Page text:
Jo Austin is sales director at Lime Venue Portfolio.
Could you choose a plate of food that best represents you or your client's business?
Could you choose a menu that is so distinct and curated that it matches your values? In the events industry, we talk about brand ‘activations’ and ‘experiences’. We talk about immersion in brands.
Done well, a consumer can walk into the world we create and be comprehensively surrounded by the brand values and personality of the host, right down to the food on the plate.
Increasingly, creative event organisers are challenging event caterers to curate menus and dishes that directly fit in with their brand. They ask that food makes a statement, creates a talking point, is different, surprising, elegant, playful or spectacular.
But what is the value of ‘brand food’, especially when set against the many demands, and intricacies, of curating a major experience or activation?
It frustrates many conference and event organisers that, despite the work put into every aspect of their event; the days of strategy, the creative thought and operational execution, almost half of all event feedback is about the food. Food isn’t always at the top of the list, but it should be given good consideration and certainly be seen as a contributor in enhancing an experience.
Feedback on food is something that event organisers are justly wary of; when evaluation offers the delegate a chance to gently critique the event, it’s worth considering that the average person feels more empowered to comment on food than content itself, and can both skew positive results to the negative, and heighten already excellent feedback; a cherry on top.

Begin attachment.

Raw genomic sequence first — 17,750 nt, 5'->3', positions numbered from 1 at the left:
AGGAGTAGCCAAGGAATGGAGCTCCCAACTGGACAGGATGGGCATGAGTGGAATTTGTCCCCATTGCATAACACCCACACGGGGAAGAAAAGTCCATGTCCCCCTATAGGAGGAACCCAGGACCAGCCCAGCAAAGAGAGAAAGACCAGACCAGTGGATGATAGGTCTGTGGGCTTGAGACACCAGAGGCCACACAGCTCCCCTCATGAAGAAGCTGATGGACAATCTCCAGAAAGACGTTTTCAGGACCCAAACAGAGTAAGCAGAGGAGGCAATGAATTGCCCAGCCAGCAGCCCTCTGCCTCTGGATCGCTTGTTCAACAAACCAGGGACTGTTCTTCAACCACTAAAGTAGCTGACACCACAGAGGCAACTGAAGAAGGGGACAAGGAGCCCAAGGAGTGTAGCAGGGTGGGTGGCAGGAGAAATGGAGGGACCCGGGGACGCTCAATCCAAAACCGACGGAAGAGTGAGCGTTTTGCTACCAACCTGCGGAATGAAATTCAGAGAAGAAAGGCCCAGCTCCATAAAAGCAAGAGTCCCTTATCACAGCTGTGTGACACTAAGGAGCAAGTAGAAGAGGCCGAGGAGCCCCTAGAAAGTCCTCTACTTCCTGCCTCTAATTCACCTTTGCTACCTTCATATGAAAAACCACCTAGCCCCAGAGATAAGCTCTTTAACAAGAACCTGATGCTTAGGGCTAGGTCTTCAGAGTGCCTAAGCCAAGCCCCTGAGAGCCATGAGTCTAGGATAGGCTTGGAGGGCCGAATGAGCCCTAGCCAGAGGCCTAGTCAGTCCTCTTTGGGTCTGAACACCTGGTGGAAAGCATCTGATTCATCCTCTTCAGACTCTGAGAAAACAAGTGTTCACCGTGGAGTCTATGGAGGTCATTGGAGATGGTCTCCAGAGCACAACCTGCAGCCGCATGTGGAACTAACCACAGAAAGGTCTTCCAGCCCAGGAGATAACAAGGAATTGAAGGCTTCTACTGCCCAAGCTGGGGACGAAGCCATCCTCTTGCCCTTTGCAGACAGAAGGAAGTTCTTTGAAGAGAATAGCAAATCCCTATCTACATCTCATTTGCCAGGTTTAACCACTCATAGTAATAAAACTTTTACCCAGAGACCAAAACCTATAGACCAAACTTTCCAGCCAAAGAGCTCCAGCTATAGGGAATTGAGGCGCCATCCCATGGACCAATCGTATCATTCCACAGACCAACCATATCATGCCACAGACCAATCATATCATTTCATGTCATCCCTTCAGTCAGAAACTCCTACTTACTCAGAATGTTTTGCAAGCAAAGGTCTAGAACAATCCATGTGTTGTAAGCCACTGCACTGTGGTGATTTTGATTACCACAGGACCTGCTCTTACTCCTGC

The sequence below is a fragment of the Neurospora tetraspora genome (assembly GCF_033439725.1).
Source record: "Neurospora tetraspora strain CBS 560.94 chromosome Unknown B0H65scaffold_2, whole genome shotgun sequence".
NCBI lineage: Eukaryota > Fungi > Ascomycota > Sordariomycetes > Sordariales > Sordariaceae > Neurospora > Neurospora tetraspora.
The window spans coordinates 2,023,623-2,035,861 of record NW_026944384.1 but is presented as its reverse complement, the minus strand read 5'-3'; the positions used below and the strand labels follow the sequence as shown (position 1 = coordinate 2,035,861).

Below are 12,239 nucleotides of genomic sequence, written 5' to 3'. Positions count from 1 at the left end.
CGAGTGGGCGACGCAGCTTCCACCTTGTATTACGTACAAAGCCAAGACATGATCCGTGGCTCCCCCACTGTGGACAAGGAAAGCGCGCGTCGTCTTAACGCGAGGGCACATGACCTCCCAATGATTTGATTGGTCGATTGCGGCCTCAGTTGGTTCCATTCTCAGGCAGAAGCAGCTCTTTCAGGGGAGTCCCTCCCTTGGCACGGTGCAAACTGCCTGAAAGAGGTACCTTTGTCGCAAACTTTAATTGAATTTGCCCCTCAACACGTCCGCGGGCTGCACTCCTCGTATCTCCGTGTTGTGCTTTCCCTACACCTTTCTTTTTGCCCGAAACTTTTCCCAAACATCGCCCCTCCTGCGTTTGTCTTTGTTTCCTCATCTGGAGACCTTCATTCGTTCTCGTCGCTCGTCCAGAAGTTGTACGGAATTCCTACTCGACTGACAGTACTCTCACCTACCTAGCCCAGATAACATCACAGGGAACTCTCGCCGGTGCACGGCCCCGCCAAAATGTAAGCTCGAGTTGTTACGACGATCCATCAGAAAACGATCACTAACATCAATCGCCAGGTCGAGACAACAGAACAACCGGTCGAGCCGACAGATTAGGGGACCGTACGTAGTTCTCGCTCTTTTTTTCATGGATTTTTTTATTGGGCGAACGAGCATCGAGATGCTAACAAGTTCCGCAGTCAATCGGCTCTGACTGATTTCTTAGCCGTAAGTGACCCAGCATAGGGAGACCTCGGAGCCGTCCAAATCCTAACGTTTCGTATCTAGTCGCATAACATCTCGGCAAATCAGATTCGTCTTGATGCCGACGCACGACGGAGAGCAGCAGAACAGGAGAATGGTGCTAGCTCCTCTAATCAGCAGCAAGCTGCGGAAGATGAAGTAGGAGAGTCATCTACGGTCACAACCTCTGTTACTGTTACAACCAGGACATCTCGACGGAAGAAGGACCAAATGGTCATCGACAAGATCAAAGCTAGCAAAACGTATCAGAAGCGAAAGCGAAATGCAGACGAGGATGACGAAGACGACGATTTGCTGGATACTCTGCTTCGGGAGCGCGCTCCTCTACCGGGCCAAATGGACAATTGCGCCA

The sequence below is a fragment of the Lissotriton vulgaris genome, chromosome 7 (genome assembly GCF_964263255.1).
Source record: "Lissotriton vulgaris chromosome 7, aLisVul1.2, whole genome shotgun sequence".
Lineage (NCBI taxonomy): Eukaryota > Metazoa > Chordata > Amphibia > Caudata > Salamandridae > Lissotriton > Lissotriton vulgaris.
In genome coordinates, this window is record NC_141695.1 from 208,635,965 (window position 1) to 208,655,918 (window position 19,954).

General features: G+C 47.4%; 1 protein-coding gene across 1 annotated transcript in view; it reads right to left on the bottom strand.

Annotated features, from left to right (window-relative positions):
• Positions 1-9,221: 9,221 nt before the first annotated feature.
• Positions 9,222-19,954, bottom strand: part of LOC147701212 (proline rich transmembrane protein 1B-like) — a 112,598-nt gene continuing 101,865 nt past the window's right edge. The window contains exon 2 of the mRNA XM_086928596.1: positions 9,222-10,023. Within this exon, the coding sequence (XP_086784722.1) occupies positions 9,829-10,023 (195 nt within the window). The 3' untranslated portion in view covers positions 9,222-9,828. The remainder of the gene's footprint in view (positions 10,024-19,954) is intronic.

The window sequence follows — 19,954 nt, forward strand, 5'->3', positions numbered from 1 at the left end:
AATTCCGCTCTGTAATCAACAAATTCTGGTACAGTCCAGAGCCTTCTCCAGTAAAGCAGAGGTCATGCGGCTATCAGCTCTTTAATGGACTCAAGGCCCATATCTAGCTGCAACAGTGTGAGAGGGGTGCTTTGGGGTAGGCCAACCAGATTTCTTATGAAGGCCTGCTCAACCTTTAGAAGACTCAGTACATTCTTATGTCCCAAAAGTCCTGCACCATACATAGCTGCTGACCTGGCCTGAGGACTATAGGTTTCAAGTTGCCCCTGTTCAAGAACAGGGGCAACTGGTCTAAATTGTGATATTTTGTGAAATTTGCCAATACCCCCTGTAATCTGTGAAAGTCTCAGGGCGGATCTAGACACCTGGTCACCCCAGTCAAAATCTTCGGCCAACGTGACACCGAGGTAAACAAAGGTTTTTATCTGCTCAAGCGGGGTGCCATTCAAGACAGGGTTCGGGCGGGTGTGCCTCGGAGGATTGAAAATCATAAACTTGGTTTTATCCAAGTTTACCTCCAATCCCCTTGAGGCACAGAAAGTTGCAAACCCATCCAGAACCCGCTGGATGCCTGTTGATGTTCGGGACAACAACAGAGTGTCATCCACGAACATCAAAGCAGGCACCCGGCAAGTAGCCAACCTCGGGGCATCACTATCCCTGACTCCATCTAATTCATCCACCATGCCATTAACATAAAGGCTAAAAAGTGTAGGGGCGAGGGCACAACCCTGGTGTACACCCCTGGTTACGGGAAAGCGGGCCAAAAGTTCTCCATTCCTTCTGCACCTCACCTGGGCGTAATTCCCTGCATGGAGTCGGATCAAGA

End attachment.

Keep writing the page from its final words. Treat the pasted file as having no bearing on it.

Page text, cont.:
What is brand food?
So, what is brand food, and how can we build experiences from the functional act of feeding people?
My advice is, first and foremost, to always remember the immediate needs of the delegate. Regardless of the experience you are creating around the food, the main thing they want is a great meal. When you serve up lunch, the guest needs a great meal first, and a brand statement second.
After that, it’s about delivery and presentation. Yes, incorporate the logo within the food on the plate, or design a menu to be less fussy or intricate; as long as it’s tasty and gives them a great dining experience. After that, it's really about the surroundings and how the food is served. This is where the real fun begins.
In the past, Lime Venue Portfolio have done launches for major automotive companies where we used parts of the car to serve canapés on; we’ve put product examples on the table and used them as display shelving for sweets and coffee; we’ve even dressed the waiting staff in clothing and shoe products. We’ve also looked at changing the format of the meal; for an agricultural brand we once served food in bowls while delegates perched on hay bales.
Sometimes the food element can be over-thought and then spoilt; event planners should enjoy thinking creatively across the whole event. Staff appearance and service delivery are key to a relevant brand experience and open up more opportunities to do it justice.
This is the very essence of brand food, and it allows for real creativity and innovation. Chefs love doing this; they care deeply about the food, but also about how it arrives on the table. Delegates like the theatre of it and they love it when food becomes part of a total experience.
So think about food, but think about delivery as well. There is creative opportunity in both.
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